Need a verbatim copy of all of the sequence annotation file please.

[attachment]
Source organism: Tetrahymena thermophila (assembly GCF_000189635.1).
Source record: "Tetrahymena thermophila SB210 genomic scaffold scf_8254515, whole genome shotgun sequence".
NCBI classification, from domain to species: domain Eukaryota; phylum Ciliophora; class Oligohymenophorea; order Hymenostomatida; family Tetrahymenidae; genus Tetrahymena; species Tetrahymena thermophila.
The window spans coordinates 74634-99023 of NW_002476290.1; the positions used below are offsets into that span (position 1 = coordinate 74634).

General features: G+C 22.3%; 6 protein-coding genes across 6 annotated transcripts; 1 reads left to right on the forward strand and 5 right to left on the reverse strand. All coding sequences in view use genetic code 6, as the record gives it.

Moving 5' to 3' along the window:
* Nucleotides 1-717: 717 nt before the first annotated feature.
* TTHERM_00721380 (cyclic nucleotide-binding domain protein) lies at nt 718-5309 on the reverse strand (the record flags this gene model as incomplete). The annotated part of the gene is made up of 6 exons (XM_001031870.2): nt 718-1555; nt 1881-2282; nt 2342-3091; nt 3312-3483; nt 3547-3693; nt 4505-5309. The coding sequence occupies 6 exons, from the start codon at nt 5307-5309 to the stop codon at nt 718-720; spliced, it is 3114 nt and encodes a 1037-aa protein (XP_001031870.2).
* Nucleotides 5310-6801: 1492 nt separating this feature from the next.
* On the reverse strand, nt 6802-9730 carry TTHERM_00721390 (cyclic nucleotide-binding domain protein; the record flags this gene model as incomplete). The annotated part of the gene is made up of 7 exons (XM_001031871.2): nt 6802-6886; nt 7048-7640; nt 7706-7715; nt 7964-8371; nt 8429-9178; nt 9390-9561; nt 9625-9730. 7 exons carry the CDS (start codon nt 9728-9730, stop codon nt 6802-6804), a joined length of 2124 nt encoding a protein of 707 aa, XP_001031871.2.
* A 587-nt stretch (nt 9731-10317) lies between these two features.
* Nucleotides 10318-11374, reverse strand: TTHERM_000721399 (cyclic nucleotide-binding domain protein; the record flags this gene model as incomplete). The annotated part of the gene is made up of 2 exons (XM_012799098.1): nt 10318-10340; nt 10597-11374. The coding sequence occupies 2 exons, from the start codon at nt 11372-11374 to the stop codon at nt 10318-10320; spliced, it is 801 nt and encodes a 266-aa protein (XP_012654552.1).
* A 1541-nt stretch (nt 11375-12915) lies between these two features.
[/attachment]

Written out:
Source organism: Tetrahymena thermophila (assembly GCF_000189635.1).
Source record: "Tetrahymena thermophila SB210 genomic scaffold scf_8254515, whole genome shotgun sequence".
NCBI classification, from domain to species: domain Eukaryota; phylum Ciliophora; class Oligohymenophorea; order Hymenostomatida; family Tetrahymenidae; genus Tetrahymena; species Tetrahymena thermophila.
The window spans coordinates 74634-99023 of NW_002476290.1; the positions used below are offsets into that span (position 1 = coordinate 74634).

General features: G+C 22.3%; 6 protein-coding genes across 6 annotated transcripts; 1 reads left to right on the forward strand and 5 right to left on the reverse strand. All coding sequences in view use genetic code 6, as the record gives it.

Moving 5' to 3' along the window:
* Nucleotides 1-717: 717 nt before the first annotated feature.
* TTHERM_00721380 (cyclic nucleotide-binding domain protein) lies at nt 718-5309 on the reverse strand (the record flags this gene model as incomplete). The annotated part of the gene is made up of 6 exons (XM_001031870.2): nt 718-1555; nt 1881-2282; nt 2342-3091; nt 3312-3483; nt 3547-3693; nt 4505-5309. The coding sequence occupies 6 exons, from the start codon at nt 5307-5309 to the stop codon at nt 718-720; spliced, it is 3114 nt and encodes a 1037-aa protein (XP_001031870.2).
* Nucleotides 5310-6801: 1492 nt separating this feature from the next.
* On the reverse strand, nt 6802-9730 carry TTHERM_00721390 (cyclic nucleotide-binding domain protein; the record flags this gene model as incomplete). The annotated part of the gene is made up of 7 exons (XM_001031871.2): nt 6802-6886; nt 7048-7640; nt 7706-7715; nt 7964-8371; nt 8429-9178; nt 9390-9561; nt 9625-9730. 7 exons carry the CDS (start codon nt 9728-9730, stop codon nt 6802-6804), a joined length of 2124 nt encoding a protein of 707 aa, XP_001031871.2.
* A 587-nt stretch (nt 9731-10317) lies between these two features.
* Nucleotides 10318-11374, reverse strand: TTHERM_000721399 (cyclic nucleotide-binding domain protein; the record flags this gene model as incomplete). The annotated part of the gene is made up of 2 exons (XM_012799098.1): nt 10318-10340; nt 10597-11374. The coding sequence occupies 2 exons, from the start codon at nt 11372-11374 to the stop codon at nt 10318-10320; spliced, it is 801 nt and encodes a 266-aa protein (XP_012654552.1).
* A 1541-nt stretch (nt 11375-12915) lies between these two features.